Proverbs are said to be immortal, but it seems that they are prone to modifications at some point in history. The inhabitants of Hosekerahalli slum area, Bangalore serve as an epitome of this when you get to see these small solar panels on their rooftops changing their lives for ever.
The migrant labourer’s colony in this part of Bangalore were not getting power from the grid as they live in temporary tents and migrate to different parts of the city according to the construction sites they work. This makes the use of solar energy feasible for them than the normal gird. Most of them belong to northern Karnataka and have their children studying in their villages. So their needs in these settlements are mainly limited to lighting and mobile charging. They can also carry these panels along with them to whichever places they go. In short for them renewable energy is flexible and customized.
The two settlements here constitute almost 60 households in which almost 21 of them possess the solar lighting systems. The system provided by SELCO consists of a single solar panel, battery, controller unit, one led light (which consists of 3 blocks of lamps for bright light). They can buy these units with a flexible monthly installment scheme which is being collected by special collection agent. This eases out the financial burden on them and by owning these units it clearly creates the need to maintain them properly contrary to the freely distributed systems in many of such slums.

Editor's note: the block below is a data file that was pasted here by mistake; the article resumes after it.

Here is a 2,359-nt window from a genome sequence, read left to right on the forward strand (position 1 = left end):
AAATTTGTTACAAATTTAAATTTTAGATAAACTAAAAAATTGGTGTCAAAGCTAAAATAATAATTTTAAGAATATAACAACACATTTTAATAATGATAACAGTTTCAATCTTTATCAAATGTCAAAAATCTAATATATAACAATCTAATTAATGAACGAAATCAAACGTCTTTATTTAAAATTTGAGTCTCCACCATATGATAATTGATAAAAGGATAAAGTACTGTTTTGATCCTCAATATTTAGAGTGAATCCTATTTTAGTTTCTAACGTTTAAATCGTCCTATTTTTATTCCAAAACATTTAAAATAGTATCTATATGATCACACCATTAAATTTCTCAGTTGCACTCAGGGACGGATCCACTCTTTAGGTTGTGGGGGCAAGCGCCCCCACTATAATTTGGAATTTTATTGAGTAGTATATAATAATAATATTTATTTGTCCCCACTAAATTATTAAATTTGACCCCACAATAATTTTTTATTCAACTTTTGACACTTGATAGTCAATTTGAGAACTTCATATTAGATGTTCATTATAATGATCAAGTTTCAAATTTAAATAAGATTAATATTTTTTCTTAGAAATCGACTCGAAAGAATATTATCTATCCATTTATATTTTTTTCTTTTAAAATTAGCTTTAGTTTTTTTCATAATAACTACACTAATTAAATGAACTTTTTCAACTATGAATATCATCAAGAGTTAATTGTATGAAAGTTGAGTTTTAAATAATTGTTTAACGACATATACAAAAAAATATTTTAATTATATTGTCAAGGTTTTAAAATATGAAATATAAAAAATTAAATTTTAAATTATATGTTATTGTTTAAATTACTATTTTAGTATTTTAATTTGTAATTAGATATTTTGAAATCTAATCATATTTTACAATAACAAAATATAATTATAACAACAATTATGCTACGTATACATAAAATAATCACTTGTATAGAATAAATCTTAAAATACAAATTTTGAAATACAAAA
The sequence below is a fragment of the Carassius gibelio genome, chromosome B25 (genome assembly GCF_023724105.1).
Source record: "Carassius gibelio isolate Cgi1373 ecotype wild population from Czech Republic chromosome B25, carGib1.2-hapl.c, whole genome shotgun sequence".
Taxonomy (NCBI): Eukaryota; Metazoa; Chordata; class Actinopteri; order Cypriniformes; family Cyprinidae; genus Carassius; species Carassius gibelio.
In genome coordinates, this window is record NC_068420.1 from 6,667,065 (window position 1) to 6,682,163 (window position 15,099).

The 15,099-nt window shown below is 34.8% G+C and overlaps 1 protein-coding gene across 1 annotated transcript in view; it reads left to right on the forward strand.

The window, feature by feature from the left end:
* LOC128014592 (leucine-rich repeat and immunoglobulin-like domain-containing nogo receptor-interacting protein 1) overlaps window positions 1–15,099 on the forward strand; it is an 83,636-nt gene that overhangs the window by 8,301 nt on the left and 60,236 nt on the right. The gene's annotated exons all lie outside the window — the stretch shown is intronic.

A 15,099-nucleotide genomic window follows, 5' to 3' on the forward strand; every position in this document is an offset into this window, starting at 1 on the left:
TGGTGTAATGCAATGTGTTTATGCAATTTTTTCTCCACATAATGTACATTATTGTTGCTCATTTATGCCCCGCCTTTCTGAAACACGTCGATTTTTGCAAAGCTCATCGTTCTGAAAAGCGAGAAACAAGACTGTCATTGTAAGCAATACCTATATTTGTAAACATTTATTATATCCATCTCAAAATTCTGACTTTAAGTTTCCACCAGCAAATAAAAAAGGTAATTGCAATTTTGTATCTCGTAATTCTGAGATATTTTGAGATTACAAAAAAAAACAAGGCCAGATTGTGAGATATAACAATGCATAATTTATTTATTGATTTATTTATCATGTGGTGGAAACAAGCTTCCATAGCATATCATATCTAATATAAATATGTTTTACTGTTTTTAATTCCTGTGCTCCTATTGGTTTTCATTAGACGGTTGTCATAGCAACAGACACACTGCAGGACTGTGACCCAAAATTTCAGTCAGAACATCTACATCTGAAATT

Each household pays R.s 1000 as a lump sum in the beginning and R.s 500 per month in installments till the total amount of 6000 is reached so as to own the unit. In return they are provided free maintenance and regular checks by the operators of SELCO. The social enterprise has created a very good network of technicians at the local level that the system failures are checked and maintained efficiently.
The people here were previously dependent on kerosene for lighting which would cost them almost 300 R.s per month for kerosene as they had to buy it from outside the public distribution shops which is almost 70 R.s / litre. In addition to this they had to spend R.s 5 for charging mobile once in the nearby shop. It is also worth mentioning that here most of them use their mobile phone as flash torch and radio also. This gives us an interesting picture of how the solar units have empowered the households by lighting their lives and enabling them to charge their mobiles without any external help.
The use of LED lights in the place of kerosene lamps has certainly impacted the lives of people. In the words of Khwaja Hussein “The black soot from these lamps used to cause lot of breathing issues and there was the presence of black particles in the nose especially that of children. With the use of these LED lights we are having access to decent and efficient light from 6 pm in the evening to 6 am in the morning and we don’t have to worry about any electricity bills.” This itself is a testimony of how renewable energy has impacted the development of communities in a direct manner. In poor households the switch from kerosene lamps to solar powered LED lighting is in itself a great achievement when we come to know that a recent study observed that India has an alarming high rate of household air pollution compared to the WHO standards. (http://www.thehindu.com/news/national/household-air-pollution-way-beyond-safe-limits-in-india/article5418834.ece).